Intracranial hypotension with severe neurological symptoms resolved by epidural blood patch

Can J Neurol Sci. 2004 Nov;31(4):569-71. doi: 10.1017/s0317167100003838.

Abstract

Background: A patient with a constellation of severe neurological symptoms caused by spontaneous intracranial hypotension, which was successfully managed by epidural blood patch, was described.

Case history: A 50-year-old woman presented to the neurological service with a two-month history of orthostatic headache. Associated clinical features included sensorineural deafness, ataxia and short-term memory loss. Magnetic resonance imaging showed downward displacement of brain structures, bilateral subdural collections and the postgadolinium images demonstrated diffuse dural enhancement suggestive of the diagnosis of spontaneous intracranial hypotension.

Results: Following a lumbar epidural blood patch, all symptoms improved significantly and her headache resolved.

Conclusion: The principal presentation of spontaneous intracranial hypotension is orthostatic headache. The patient described presented a combination of various neurological symptoms, ataxia, memory loss and deafness, which all responded well to epidural blood patch.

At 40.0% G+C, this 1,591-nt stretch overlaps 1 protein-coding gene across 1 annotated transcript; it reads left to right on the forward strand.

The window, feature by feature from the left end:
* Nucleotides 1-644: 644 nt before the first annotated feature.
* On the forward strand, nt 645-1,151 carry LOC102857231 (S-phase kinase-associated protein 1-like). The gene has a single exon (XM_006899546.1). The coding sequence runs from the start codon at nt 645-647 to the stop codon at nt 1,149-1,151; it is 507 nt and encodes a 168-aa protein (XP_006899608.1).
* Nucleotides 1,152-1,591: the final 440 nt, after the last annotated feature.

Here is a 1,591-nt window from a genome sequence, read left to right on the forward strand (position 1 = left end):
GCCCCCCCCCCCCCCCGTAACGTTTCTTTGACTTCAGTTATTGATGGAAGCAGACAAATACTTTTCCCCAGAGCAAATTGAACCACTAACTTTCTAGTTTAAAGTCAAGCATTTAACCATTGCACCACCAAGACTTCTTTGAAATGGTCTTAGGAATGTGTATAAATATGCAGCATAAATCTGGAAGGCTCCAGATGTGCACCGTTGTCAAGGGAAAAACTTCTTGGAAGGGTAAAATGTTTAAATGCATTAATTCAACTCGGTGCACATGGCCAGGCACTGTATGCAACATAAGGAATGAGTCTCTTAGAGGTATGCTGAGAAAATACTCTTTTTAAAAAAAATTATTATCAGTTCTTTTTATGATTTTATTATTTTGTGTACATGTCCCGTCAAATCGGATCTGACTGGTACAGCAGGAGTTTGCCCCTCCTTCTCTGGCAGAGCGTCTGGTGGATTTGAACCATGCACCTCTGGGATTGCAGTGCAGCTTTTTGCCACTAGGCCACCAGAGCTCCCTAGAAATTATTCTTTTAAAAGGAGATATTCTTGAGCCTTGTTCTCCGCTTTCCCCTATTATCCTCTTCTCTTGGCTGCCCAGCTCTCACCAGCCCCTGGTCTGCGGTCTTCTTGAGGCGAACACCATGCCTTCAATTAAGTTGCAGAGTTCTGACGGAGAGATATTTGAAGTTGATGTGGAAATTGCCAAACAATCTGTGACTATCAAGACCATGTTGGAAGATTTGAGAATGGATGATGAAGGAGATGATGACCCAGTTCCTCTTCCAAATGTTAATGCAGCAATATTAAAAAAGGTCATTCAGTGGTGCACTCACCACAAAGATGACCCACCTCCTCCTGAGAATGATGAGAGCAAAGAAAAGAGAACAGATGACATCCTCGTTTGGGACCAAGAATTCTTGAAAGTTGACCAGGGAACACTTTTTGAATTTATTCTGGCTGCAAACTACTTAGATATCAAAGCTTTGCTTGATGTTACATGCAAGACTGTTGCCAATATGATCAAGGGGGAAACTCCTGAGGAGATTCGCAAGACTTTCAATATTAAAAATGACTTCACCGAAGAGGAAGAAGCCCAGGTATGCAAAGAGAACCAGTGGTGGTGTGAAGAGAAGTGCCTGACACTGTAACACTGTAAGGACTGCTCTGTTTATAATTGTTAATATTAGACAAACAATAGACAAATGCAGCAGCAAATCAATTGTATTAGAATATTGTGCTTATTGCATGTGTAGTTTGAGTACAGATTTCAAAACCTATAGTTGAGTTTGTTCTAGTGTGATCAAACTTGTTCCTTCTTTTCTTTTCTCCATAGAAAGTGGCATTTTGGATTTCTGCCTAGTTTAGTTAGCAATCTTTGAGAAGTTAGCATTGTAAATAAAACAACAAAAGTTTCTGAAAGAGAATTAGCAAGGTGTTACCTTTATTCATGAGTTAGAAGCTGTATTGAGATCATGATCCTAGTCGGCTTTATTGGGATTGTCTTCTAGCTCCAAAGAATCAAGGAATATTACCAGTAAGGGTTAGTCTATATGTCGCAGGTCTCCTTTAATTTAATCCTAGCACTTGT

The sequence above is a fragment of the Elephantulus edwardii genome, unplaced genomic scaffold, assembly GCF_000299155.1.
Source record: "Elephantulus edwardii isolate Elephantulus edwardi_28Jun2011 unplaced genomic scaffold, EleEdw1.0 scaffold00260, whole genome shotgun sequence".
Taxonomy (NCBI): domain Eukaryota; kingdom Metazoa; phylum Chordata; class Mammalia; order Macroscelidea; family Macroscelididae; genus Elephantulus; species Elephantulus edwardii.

Publication types

  • Case Reports

MeSH terms

  • Ataxia / diagnosis
  • Ataxia / etiology*
  • Ataxia / therapy
  • Blood Patch, Epidural*
  • Cerebrospinal Fluid Pressure
  • Female
  • Headache / etiology
  • Headache / therapy
  • Hearing Loss, Sensorineural / diagnosis
  • Hearing Loss, Sensorineural / etiology*
  • Hearing Loss, Sensorineural / therapy
  • Hematoma, Subdural / diagnosis
  • Hematoma, Subdural / etiology
  • Hematoma, Subdural / therapy
  • Humans
  • Intracranial Hypotension / complications*
  • Intracranial Hypotension / diagnosis
  • Intracranial Hypotension / therapy*
  • Lumbar Vertebrae
  • Magnetic Resonance Imaging
  • Memory Disorders / diagnosis
  • Memory Disorders / etiology*
  • Memory Disorders / therapy
  • Middle Aged
  • Posture
  • Treatment Outcome